"But Mrs. Pepys, I just want to practice ma Francais avec vous!"

Love the dialog from Rupert. It's always great to "hear" a snatch of real dialog from that time...

Paul Chapin  •  Link

I agree with Todd. Sam always refers to Sir W. Penn as such, not "Mr. Pen." And besides, whatever else his complaints about the gouty old admiral, jealousy has not been one of them, for fairly clear reasons.

JWB  •  Link

"...where a man can command every thing." Ruprecht

Like calvary on the right at Naseby?

Australian Susan  •  Link

Onion sauce with lamb.

This will now be older lamb - the spring lamb would have had mint sauce to accompany it. Strange that he could not have had the lamb without the sauce - or maybe the lamb was served up smothered in the sauce? Sam obviously thinks the behaviour is rather odd as he notes it in the Diary. Reminds me of a gem from the great Kaz Cooke's Little Book of Diet and Exercise: "When eating at a friend's house, politely refuse anything they have cooked and instead eat paper-thin celery slices from your own Tupperware container." Here's a weblink for information about KC.

Robert Gertz  •  Link

"...where a man can command every thing."

But at least Cromwell's not there...

Australian Susan  •  Link

From yesterday: " which I shall leave myself very bare in clothes,.." and today "..and I to my wife to Unthanke's, and with her from shop to shop, laying out near 10l. this morning in clothes for her..." Very selfless behaviour here from the tailor's son! Wonder when we will next have a description of a fine velvet suit or whatever for himself.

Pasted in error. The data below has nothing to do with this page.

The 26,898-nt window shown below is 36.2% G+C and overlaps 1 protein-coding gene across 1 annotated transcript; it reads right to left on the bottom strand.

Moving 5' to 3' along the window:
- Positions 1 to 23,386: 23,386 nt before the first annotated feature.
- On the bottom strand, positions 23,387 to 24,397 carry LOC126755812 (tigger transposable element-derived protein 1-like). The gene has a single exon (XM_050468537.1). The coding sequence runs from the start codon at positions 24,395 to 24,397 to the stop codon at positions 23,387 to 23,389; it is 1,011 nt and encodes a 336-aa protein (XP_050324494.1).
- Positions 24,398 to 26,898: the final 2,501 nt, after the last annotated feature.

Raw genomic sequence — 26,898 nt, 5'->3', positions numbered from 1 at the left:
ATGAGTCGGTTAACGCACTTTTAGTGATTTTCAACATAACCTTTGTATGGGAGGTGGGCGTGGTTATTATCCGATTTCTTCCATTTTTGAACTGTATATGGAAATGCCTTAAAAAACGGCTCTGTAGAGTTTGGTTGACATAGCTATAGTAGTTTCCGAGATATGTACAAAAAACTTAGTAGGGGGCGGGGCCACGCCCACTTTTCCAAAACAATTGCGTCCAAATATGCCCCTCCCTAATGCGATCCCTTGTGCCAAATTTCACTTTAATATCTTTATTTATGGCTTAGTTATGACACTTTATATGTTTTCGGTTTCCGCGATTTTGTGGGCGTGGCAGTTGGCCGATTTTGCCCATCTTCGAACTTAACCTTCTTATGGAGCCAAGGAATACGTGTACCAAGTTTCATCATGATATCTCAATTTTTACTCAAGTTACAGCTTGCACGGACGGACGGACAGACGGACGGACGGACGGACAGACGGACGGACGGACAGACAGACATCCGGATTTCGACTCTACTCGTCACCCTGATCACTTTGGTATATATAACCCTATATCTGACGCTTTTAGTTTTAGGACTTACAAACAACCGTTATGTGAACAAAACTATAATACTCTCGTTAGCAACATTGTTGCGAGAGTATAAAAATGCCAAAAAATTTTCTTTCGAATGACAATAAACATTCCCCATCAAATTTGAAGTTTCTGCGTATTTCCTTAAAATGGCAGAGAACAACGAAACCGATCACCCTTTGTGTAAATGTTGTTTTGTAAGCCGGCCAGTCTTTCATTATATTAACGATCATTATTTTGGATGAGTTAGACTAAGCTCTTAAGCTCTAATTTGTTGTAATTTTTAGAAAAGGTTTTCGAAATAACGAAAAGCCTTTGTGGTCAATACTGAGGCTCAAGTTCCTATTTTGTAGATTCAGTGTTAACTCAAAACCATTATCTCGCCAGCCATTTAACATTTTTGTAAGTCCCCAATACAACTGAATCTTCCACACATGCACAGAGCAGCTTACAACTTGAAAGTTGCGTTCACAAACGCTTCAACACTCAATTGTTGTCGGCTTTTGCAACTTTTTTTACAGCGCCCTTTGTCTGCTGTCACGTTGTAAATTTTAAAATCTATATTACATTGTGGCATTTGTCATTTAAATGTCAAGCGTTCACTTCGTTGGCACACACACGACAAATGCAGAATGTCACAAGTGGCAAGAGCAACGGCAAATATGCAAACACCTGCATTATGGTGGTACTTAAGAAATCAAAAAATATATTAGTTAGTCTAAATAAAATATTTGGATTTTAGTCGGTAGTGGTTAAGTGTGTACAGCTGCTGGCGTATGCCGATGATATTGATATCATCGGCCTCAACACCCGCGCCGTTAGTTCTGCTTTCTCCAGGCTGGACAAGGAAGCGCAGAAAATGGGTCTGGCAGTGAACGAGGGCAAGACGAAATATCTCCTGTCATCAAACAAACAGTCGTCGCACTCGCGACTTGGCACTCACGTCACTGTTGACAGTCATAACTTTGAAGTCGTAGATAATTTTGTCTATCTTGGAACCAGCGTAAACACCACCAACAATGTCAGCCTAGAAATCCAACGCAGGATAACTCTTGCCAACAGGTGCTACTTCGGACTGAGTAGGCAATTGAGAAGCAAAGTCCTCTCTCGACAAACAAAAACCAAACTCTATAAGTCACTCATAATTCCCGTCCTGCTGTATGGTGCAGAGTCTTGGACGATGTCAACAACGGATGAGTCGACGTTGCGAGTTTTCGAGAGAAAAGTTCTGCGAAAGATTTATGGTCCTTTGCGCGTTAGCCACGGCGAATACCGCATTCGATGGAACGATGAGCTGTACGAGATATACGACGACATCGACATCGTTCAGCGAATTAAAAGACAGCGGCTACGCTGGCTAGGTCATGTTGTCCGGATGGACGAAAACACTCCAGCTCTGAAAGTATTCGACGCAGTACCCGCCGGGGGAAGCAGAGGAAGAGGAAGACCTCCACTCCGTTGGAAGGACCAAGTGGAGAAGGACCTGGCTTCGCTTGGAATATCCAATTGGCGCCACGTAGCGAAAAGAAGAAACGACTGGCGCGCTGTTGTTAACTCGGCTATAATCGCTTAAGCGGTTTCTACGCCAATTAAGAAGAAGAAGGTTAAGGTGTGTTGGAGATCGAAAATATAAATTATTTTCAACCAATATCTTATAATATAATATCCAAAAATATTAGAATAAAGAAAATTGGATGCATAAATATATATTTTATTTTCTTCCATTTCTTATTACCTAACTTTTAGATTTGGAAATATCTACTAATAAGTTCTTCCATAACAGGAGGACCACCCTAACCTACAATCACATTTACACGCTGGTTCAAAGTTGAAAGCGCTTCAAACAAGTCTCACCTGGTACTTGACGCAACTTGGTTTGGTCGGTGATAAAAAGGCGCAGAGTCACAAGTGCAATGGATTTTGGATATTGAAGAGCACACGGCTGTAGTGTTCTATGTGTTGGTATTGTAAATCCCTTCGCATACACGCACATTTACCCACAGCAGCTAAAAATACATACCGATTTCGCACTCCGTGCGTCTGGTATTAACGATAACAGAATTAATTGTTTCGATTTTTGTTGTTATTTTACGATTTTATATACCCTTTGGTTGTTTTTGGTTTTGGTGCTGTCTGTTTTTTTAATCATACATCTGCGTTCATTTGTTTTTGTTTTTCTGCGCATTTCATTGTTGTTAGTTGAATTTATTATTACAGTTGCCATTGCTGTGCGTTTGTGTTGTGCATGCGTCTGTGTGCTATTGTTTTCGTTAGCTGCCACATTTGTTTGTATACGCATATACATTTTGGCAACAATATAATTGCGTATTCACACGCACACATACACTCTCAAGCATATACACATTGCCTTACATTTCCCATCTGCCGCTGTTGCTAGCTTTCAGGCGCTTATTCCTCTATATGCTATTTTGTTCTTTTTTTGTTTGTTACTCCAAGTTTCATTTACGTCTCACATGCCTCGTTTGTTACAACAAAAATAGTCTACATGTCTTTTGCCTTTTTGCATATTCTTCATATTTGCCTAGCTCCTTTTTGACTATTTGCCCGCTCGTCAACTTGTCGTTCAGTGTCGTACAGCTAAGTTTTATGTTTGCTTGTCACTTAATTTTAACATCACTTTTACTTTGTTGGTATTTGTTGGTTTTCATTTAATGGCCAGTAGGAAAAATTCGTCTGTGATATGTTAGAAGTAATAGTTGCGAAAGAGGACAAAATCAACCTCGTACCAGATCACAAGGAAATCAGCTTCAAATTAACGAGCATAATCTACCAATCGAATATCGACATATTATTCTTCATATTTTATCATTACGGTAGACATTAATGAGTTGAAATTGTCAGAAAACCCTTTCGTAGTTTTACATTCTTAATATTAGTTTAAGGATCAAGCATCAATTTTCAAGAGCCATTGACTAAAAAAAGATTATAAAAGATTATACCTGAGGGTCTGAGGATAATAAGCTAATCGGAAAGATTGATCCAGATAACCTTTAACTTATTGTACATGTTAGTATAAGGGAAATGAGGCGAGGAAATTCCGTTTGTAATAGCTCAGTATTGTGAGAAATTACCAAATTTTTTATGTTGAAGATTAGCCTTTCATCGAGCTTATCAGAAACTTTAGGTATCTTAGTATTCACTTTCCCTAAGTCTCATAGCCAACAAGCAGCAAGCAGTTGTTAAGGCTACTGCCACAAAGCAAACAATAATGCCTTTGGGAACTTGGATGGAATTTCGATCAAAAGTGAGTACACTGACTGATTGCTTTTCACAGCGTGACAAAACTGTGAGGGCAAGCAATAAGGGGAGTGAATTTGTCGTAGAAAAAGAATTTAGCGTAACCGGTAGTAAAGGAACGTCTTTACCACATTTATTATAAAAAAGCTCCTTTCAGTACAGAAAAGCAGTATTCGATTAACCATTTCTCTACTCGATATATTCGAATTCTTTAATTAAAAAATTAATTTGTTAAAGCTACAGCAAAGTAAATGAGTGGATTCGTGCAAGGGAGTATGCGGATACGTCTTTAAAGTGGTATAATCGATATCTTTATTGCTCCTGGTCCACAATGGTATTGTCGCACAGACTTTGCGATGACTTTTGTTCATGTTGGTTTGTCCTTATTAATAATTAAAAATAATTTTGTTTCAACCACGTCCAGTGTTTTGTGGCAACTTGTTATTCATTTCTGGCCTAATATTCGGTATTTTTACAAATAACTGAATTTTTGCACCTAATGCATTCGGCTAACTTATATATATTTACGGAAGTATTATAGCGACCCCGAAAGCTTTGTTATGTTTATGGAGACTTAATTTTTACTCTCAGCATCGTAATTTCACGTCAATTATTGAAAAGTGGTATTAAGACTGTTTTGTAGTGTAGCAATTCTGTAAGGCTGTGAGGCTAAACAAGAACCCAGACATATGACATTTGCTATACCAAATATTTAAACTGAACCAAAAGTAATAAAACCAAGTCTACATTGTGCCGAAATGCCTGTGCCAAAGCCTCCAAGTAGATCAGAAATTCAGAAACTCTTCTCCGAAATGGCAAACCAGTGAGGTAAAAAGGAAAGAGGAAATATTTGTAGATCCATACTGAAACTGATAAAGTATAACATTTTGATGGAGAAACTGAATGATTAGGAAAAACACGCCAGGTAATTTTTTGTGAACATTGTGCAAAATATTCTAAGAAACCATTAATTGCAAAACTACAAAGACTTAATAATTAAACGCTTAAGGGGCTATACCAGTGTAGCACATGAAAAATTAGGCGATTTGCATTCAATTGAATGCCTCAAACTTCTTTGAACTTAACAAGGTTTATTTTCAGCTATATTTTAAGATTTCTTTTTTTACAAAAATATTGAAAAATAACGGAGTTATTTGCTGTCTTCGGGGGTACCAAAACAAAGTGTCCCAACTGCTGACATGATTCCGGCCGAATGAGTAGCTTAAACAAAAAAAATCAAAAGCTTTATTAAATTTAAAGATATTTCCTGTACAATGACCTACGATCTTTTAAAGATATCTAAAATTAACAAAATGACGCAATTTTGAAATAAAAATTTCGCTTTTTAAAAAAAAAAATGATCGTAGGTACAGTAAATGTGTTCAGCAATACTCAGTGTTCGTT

jeannine  •  Link

"God damn me, I can answer but for one ship, and in that I will do my part; for it is not in that as in an army, where a man can command every thing."

I'd love to see Sam's face when he heard this comment. From Rupert's perspective I can imagine a sense of frustration as this is in a sense a demotion for him. In his younger days, under Charles I, he was a much more prominent player in battle and had a broader command of the Army. It probably hit at his ego to be moved from a more solo role of calling the shots to being a 'team player'. Plus the DOY is younger than he is, has far less skill in battle, etc. so having a younger, less experienced boss would be frustrating for anyone I suppose.

language hat  •  Link

"because I would have my hand in the business, to understand it and be known in doing something in it"

Pepys in a nutshell.

Robert Gertz  •  Link

"...with her from shop to shop, laying out near 10l. this morning in clothes for her..."

Hmmn. Round up the usual suspects. Oh, right the thing with Jane.

Robert Gertz  •  Link

And of course the dashing young Mr. Penn with his fancy French education and elegant manners... Definitely time to show who's the better provider.

Rob  •  Link

What is "down to Woolwich with a gaily", please??

Terry F  •  Link

Mr. William Penn was born in October of 1644, and Elizabeth St. Michel b. in October 1640, so they are almost 20 and 24, contemporaries with hormones raging, and he just come back dandified and style-conscious from France -- not her native land, but where she was reared --, and so they may have lots to talk about. (I wonder if her shopping's at all informed by tips from Penn.)

Rob, "a gaily" is a galley, sc. large rowed boat, here a water-taxi on the Thames.

Cum Grano Salis  •  Link